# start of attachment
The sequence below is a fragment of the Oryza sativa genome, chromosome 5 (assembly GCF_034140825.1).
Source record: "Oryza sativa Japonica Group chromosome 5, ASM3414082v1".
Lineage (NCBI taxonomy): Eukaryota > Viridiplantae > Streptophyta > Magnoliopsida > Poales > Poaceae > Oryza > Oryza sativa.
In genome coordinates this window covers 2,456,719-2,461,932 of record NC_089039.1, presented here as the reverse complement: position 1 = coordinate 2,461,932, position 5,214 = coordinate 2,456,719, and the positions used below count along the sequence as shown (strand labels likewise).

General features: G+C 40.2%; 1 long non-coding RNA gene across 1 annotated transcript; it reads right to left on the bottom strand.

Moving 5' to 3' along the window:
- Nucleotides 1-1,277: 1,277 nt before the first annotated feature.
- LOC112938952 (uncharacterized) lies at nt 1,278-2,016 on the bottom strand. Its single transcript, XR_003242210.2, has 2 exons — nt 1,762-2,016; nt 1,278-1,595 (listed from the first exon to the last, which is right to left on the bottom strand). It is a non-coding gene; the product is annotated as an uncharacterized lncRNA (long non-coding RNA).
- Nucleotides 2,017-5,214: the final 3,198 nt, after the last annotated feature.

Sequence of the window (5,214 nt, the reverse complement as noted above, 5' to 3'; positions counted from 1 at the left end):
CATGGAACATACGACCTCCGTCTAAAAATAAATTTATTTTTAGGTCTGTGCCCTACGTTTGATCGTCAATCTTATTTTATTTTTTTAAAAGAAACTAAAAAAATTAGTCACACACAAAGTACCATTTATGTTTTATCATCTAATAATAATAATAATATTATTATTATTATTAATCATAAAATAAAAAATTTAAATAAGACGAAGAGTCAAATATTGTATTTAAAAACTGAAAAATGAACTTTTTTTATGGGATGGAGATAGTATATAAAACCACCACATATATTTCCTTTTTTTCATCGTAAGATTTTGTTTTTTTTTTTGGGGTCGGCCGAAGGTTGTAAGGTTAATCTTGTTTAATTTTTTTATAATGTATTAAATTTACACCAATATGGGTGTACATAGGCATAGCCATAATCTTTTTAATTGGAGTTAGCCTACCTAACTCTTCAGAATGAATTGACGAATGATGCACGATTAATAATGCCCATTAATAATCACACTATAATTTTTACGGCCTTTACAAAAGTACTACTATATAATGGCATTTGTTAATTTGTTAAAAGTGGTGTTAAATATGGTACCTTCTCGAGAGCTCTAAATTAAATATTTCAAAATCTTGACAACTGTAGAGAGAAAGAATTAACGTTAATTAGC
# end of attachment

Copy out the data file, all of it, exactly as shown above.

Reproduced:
The sequence below is a fragment of the Oryza sativa genome, chromosome 5 (assembly GCF_034140825.1).
Source record: "Oryza sativa Japonica Group chromosome 5, ASM3414082v1".
Lineage (NCBI taxonomy): Eukaryota > Viridiplantae > Streptophyta > Magnoliopsida > Poales > Poaceae > Oryza > Oryza sativa.
In genome coordinates this window covers 2,456,719-2,461,932 of record NC_089039.1, presented here as the reverse complement: position 1 = coordinate 2,461,932, position 5,214 = coordinate 2,456,719, and the positions used below count along the sequence as shown (strand labels likewise).

General features: G+C 40.2%; 1 long non-coding RNA gene across 1 annotated transcript; it reads right to left on the bottom strand.

Moving 5' to 3' along the window:
- Nucleotides 1-1,277: 1,277 nt before the first annotated feature.
- LOC112938952 (uncharacterized) lies at nt 1,278-2,016 on the bottom strand. Its single transcript, XR_003242210.2, has 2 exons — nt 1,762-2,016; nt 1,278-1,595 (listed from the first exon to the last, which is right to left on the bottom strand). It is a non-coding gene; the product is annotated as an uncharacterized lncRNA (long non-coding RNA).
- Nucleotides 2,017-5,214: the final 3,198 nt, after the last annotated feature.

Sequence of the window (5,214 nt, the reverse complement as noted above, 5' to 3'; positions counted from 1 at the left end):
CATGGAACATACGACCTCCGTCTAAAAATAAATTTATTTTTAGGTCTGTGCCCTACGTTTGATCGTCAATCTTATTTTATTTTTTTAAAAGAAACTAAAAAAATTAGTCACACACAAAGTACCATTTATGTTTTATCATCTAATAATAATAATAATATTATTATTATTATTAATCATAAAATAAAAAATTTAAATAAGACGAAGAGTCAAATATTGTATTTAAAAACTGAAAAATGAACTTTTTTTATGGGATGGAGATAGTATATAAAACCACCACATATATTTCCTTTTTTTCATCGTAAGATTTTGTTTTTTTTTTTGGGGTCGGCCGAAGGTTGTAAGGTTAATCTTGTTTAATTTTTTTATAATGTATTAAATTTACACCAATATGGGTGTACATAGGCATAGCCATAATCTTTTTAATTGGAGTTAGCCTACCTAACTCTTCAGAATGAATTGACGAATGATGCACGATTAATAATGCCCATTAATAATCACACTATAATTTTTACGGCCTTTACAAAAGTACTACTATATAATGGCATTTGTTAATTTGTTAAAAGTGGTGTTAAATATGGTACCTTCTCGAGAGCTCTAAATTAAATATTTCAAAATCTTGACAACTGTAGAGAGAAAGAATTAACGTTAATTAGC